Political metaphors may simplify or symbolize actual or anticipated events but take a toll on political responsibility and sincerity. Throughout history, including the “line in the dirt” challenge of Colonel William Travis in March 1836 at the Alamo, lines have been drawn in the sand as indicators of intentions or actions. Individuals since Julius Caesar, who in January 49 B.C. violated the rule that Roman generals were forbidden to bring their troops into the territory of the Roman Empire and invaded with his army from the area of Gaul, have taken decisive action and crossed the Rubicon.
The problem for Obama is that in August 2012 he unequivocally said the use of chemical weapons by Syria would be a “red line for us….
The most recent metaphor in American politics is the “red line,” supposedly a stronger warning than these other metaphors that an action or behavior will not be tolerated. A “line” is more definite and durable than “sand” or the flowing Rubicon, and has an analogy with a geographical line. The present dilemma for President Barack Obama, and to a lesser extent for Hillary Clinton, who in August 2012 similarly spoke of a red line but now is no longer secretary of state, stems from his use of this metaphor on a number occasions regarding Syria.
The problem for Obama is that in August 2012 he unequivocally said the use of chemical weapons by Syria would be a “red line for us…. There would be enormous consequences if we start seeing movement on the chemical weapons front, or the use of chemical weapons. That would change my calculus, or calculations, significantly.”
Of course one can appreciate, as Obama said to Prime Minister Benjamin Netanyahu in Jerusalem, that though information has filtered out in Syria, “we have to make sure that we know exactly what happened… I think having the facts before you act is very important.” This was clearly a not very subtle reference to the actions of President George W. Bush in justifying the American invasion of Iraq in 2003 because of the information of supposed weapons of mass destruction (WMD) in the country, information that turned out to be inaccurate or not corroborated.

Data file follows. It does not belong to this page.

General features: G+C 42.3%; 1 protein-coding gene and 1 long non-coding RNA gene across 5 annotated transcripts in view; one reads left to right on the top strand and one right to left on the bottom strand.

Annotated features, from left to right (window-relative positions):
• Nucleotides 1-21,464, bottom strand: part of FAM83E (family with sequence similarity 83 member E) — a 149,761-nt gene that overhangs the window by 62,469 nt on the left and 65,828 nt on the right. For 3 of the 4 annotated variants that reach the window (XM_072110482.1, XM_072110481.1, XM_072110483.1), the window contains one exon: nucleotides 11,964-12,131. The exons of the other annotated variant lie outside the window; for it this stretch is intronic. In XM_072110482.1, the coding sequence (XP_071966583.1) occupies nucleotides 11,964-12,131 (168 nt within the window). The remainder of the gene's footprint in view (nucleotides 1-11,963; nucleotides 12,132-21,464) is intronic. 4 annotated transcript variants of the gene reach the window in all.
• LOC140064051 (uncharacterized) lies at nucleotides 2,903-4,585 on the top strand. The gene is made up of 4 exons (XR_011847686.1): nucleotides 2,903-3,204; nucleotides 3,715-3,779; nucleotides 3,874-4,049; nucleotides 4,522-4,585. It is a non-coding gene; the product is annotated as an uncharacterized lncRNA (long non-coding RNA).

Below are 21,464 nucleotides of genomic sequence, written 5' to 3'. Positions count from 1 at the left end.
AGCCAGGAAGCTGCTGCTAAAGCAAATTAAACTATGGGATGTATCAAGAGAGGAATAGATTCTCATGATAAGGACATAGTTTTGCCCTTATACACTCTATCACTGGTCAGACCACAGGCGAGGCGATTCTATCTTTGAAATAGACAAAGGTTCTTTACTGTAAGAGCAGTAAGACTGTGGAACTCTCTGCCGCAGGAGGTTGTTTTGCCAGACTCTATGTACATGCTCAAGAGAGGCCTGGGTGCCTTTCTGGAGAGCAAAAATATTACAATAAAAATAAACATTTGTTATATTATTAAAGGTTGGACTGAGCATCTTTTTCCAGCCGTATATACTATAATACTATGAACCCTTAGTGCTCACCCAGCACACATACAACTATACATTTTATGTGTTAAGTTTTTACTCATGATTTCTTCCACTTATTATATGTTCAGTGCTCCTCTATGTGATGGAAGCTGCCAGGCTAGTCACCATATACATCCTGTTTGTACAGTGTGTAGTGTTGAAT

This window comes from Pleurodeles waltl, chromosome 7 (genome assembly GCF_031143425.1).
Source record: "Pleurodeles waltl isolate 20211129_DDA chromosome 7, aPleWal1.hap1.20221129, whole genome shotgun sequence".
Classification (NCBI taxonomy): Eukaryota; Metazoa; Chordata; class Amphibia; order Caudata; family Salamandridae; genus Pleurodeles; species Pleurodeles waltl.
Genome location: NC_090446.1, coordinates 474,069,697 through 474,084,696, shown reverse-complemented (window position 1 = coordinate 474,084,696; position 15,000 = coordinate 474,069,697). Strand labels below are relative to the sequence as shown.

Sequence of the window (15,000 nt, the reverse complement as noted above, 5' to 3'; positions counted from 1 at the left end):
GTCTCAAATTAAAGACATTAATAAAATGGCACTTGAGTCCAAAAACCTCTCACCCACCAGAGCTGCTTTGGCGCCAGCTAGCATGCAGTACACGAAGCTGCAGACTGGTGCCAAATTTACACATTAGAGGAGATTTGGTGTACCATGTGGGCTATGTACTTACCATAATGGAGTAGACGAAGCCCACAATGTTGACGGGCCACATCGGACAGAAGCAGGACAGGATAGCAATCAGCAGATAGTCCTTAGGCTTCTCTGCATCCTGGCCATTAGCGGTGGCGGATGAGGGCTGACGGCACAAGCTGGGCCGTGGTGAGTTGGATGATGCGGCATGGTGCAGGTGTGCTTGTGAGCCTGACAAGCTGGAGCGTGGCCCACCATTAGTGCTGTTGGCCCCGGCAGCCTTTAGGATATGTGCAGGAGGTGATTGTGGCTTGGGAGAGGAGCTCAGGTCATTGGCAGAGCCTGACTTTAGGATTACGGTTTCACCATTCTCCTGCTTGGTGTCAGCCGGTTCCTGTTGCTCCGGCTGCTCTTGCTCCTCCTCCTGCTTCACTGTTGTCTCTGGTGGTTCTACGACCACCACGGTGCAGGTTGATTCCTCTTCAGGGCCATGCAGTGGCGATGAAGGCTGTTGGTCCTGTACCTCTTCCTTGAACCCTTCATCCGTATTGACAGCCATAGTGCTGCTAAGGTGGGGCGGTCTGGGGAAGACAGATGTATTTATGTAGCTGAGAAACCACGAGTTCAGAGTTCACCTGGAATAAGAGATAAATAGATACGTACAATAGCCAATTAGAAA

It is understandable that no imminent attack is envisaged or that quick military action against Syria is improbable, or perhaps has never been contemplated by Obama. Yet there are real problems with Obama’s position and lack of action following the rhetoric. First, there is the refusal to admit that the existing facts made known so far justify that action. Although three countries, Britain, France, and Israel, as well as U.S. intelligence agencies, have declared that chemical weapons have been used in Syria on at least two occasions, and Secretary of State John Kerry said they had been used in Aleppo and near Damascus, the Obama administration still holds this is insufficient confirmation.
Reservations about Syrian actions were expressed with cautious nonchalance by Secretary of Defense Chuck Hagel on April 25, 2013 when he stated that “The U.S. intelligence community assesses with some degree of varying confidence that the Syrian regime has used chemical weapons on a small scale in Syria.” Secretary Hagel still had “uncertainties about what was used, what kind of chemicals was used, when it was used, who used it.”